Some years ago we were asked to do a private study for a carrier to determine why consumers purchase insurance from independent agents. The result was surprising but not shocking. When all was said and done the two primary reasons selected by insurance clients in all segments and geographic areas of the United States were common – and had nothing to do with price.
The number one reason that most clients chose to do business with independent agents was claims. The client really doesn’t trust the insurance company to settle claims fairly. They feel that the company, including employed agents, sought to pay as little as possible to settle claims, not as much as necessary to satisfy the client. Recognizing that an agent can’t change an uncovered loss into a covered loss, the customers believed that their independent agent was there to look after the best interest of the client and to shepherd the client through the claim process since the agent was familiar with claims and most clients are not.
Of course most agents don’t actively follow up on claims. At best they tell the client to call the agent if they have any problems. Insurance clients are not thrilled by the passive approach to claims management. However, most are shy of calling a troubling the agent with their claim issues. They end up simply dealing with the carrier for better or for worse. But they do blame the agent if the claim process does not flow smoothly. Lesson Learned – If you want to provide the grade of claim service desired by your clients, follow up actively and tell them what you’re doing from the beginning to the end of a claim. A claim can be your best marketing tool if you are actually helping the client in his time of need.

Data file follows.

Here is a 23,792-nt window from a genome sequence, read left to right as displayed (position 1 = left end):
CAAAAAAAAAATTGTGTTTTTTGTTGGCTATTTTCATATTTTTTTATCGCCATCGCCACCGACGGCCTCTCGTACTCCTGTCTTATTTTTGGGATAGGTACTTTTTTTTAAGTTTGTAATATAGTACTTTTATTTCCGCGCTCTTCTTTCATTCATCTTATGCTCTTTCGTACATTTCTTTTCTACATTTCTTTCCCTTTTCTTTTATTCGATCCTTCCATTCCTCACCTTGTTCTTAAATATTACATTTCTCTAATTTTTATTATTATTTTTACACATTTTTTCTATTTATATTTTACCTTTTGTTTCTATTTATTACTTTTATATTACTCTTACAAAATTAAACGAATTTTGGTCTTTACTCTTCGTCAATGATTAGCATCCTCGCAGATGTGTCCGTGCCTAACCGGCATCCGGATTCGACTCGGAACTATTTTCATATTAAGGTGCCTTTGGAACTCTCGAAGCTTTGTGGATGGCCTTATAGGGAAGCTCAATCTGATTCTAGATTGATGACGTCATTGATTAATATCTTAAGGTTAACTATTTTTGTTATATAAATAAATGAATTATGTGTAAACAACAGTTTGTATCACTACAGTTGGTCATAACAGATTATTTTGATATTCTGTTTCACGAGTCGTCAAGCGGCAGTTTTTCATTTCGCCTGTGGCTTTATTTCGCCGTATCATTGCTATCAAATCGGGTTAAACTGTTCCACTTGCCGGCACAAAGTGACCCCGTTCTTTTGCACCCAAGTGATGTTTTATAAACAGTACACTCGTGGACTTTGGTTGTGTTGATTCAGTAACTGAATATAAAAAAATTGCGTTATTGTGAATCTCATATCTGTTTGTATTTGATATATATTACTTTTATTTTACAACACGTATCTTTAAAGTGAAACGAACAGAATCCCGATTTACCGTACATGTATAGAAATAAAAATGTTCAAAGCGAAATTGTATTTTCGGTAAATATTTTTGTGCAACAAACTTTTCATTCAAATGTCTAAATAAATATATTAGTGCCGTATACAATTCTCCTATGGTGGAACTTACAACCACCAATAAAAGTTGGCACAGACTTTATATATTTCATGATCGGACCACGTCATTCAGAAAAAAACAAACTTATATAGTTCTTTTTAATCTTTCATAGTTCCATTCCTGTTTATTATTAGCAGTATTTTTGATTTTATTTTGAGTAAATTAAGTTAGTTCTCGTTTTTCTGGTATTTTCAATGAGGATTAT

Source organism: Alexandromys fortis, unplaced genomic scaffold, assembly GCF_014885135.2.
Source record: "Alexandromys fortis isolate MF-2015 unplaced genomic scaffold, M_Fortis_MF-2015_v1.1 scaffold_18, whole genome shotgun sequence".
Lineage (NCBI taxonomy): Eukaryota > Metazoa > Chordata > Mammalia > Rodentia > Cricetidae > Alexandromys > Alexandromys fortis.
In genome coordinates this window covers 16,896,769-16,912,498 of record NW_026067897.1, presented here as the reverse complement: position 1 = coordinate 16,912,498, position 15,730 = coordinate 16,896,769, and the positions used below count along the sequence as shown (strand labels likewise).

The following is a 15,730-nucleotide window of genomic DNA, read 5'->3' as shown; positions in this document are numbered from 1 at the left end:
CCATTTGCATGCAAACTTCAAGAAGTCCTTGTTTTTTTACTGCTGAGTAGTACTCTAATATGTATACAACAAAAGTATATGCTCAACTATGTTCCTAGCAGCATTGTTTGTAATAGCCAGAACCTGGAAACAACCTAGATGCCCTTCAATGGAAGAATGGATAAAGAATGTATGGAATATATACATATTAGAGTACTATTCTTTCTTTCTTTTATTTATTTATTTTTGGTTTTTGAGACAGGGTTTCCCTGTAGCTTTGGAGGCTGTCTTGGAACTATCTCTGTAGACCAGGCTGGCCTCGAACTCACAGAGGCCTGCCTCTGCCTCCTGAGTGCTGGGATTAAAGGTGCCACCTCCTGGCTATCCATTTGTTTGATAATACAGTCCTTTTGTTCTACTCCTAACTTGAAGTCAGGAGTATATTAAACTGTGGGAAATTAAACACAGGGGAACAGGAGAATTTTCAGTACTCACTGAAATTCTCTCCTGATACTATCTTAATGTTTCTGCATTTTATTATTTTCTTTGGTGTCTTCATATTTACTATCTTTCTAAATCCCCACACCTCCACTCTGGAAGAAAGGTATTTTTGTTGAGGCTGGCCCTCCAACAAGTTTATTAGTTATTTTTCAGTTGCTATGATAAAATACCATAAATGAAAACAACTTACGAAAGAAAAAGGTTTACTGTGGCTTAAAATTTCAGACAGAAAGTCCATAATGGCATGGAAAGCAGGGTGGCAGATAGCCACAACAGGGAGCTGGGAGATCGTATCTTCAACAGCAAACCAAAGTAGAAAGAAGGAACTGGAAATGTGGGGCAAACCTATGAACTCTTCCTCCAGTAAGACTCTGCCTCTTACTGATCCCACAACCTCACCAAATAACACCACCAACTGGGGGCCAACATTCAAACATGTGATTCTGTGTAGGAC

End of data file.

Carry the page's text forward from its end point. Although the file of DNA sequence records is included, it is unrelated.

The second most important reason that clients choose independent agents is the marketing of their accounts. The client believes that most direct carriers have only one type of each policy and they either force the client into their policy or disqualify them. This common ground for insurance clients is the source of Agency Consulting Group, Inc.’s ‘One Size Does not Fit All’ marketing program. The clients feel that a major benefit of independent agents is that they have multiple carriers and, therefore, multiple products from which to choose and that their agents market their account among all of the carriers annually to get the client the best deal every year – which, of course, we don’t do either.
A Word To The Wise:
If the insurance buying public BELIEVES that the benefit of independent agents are in the realm of claims support and comparison marketing of their accounts, if you want happy customers who refer others to you and stay with you forever – do what they want you to do for them!
Claim follow ups can be by a dedicated claim representative in your office or by your service staff as part of their jobs. The best agencies disregard the pressure of the carriers to leave claims to the carrier adjusters and follow up on claims every few days,. Communicating with the customers as each follow up is done to make sure the customer is on the same page as the carrier with respect to the claim.
You can’t make the claim more valid or worth more than it is, but you can be certain that the communications is open between your client and the carrier — it’s called doing your job!
Marketing clients in the years after they are new business is more difficult but certainly doable. Many of us have comparative raters that can be employed to make sure rates charged are not moving out of the competitive area for the client. Most agents trigger re-pricing when a renewal price increases over a pre-determined percentage. However, the best agents review their accounts in personal lines and small commercial lines as well as medium and large accounts on an annual basis (by the service team) to assure that the coverage is appropriate for the clients. The best of the best agents use customer advocates to communicate with the clients annually to determine when exposures change and remarket accounts accordingly for coverage, limits, exclusions and deductibles as well as for pricing. There are reasons for keeping a customer with a carrier for a prolonged period to establish and build a relationship that permits the carrier to treat the customer as a long-term client. But there are also reasons to move accounts that the client feels that is the agent’s job for them.